He can score in more ways than one, and the defense is intriguing, but tough road for him to try and make an NBA team coming from the Patriot League. Could definitely benefit from some time in the weight room.
Julian Washburn - 6'8" SF, UTEP: Multifaceted scorer with the ability to put buckets in from the post, as well as shoot the long ball. His solid mid-range jumper makes him a dynamic triple threat offensively. Washburn uses his height to shoot over smaller defenders, and length to stay active defensively. He has been on NBA scouts' radars for a couple years now, though he has had spurts where he is rather unassertive offensively. This is part of the reason why he only averaged 10.3 points per game as a senior, his lowest average in his four year career with the Miners.
Washburn is unlikely to be drafted and will be looking to make an impression in upcoming workouts and in the NBA summer league.
Sir'Dominic Pointer - 6'6" SF, St.Johns: Definitely the best name on the list, Pointer is probably also the best defender. A hard working tweener fresh off a breakout season in which he doubled his production in points, rebounds, and blocked shots. Energy guy who is a monster defensively. Struggles with his shot and isn't going to threaten anybody offensively. Limited driving ability, but can put the ball on the floor and finish from close range if the matchup is right. In his senior year with the Red Storm, Pointer put up gaudy averages of 2.4 blocks and 1.9 steals per game, which explains why even without scoring skills, he lands at number 78 overall on Chad Ford's Top 100 list.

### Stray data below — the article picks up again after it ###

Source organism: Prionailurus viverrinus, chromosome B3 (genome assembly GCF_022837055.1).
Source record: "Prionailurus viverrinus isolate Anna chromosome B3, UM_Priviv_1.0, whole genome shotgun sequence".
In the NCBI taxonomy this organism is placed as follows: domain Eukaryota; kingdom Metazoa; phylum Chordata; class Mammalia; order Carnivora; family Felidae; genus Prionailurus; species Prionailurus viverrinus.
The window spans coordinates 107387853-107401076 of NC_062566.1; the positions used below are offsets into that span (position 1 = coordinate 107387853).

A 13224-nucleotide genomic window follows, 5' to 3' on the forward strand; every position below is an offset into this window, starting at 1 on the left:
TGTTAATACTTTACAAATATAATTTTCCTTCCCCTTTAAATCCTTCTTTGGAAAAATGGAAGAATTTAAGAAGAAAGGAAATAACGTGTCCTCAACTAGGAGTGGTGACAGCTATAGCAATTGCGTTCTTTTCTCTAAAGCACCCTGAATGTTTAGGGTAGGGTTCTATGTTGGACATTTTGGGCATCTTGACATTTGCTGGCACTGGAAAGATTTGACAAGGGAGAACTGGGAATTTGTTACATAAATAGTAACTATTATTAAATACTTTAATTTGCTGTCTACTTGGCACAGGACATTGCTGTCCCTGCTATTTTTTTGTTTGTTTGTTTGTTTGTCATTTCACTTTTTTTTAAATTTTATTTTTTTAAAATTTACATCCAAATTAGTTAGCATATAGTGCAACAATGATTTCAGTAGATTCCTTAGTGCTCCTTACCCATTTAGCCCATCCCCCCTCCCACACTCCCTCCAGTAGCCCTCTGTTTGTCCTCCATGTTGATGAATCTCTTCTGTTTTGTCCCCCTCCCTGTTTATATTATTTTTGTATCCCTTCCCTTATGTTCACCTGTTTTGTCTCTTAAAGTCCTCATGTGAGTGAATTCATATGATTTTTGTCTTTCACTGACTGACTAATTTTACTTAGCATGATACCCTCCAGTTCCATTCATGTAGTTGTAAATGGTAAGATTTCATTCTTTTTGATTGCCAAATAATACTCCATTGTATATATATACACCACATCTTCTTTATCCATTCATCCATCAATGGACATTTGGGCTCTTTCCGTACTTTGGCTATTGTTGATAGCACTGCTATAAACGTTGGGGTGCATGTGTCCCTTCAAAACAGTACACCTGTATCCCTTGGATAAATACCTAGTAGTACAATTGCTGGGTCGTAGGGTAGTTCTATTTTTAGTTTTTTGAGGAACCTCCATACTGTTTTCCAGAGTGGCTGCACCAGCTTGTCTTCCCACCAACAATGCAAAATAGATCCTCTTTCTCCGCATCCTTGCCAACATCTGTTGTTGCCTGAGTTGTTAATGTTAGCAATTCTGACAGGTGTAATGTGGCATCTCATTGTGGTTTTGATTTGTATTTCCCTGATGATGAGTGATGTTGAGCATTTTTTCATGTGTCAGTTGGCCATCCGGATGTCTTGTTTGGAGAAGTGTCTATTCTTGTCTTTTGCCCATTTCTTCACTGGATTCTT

Not likely to be drafted, but with that huge jump in production from him in his final year, teams will certainly give him a harder look than they initially intended. I think he could be selected with one of the final picks in the second round, and if not someone will without a doubt invite him to their summer league team. Those defensive numbers are too lofty to ignore.
It was also reported last week that the Celtics will workout LSU sophomore power forward, Jordan Mickey.
Unlike any of the above mentioned players, Mickey cracks Chad Ford's top 40, as the 37th best ranked prospect in the draft. So he's almost a lock to be selected, though yet to be seen whether in the first or second round. Another forward with long reach, Mickey lacks the height to be a true post defender but possesses extremely explosive leaping skills and shot blocking tenacity. Averages of 3.1 blocks per game as a freshman, and 3.6 a game this season has NBA scouts salivating at his potential upside. A good showing at the NBA Combine has reportedly boosted his draft stock from the second round to a possible late first rounder.
With a solid mid-range game, and a 15.4 point average in his sophomore year, Mickey is definitely a potential target for the Celtics at picks 28 or 33. He'd certainly clean up that rim protection problem and possesses more of an offensive game than Willie "Trill" Cauley-Stein. But he's also no center. He'll need to add strength to accomodate for his lack of height.
We'll have more on the Celtics' targets leading up to the NBA Draft, which is June 25th.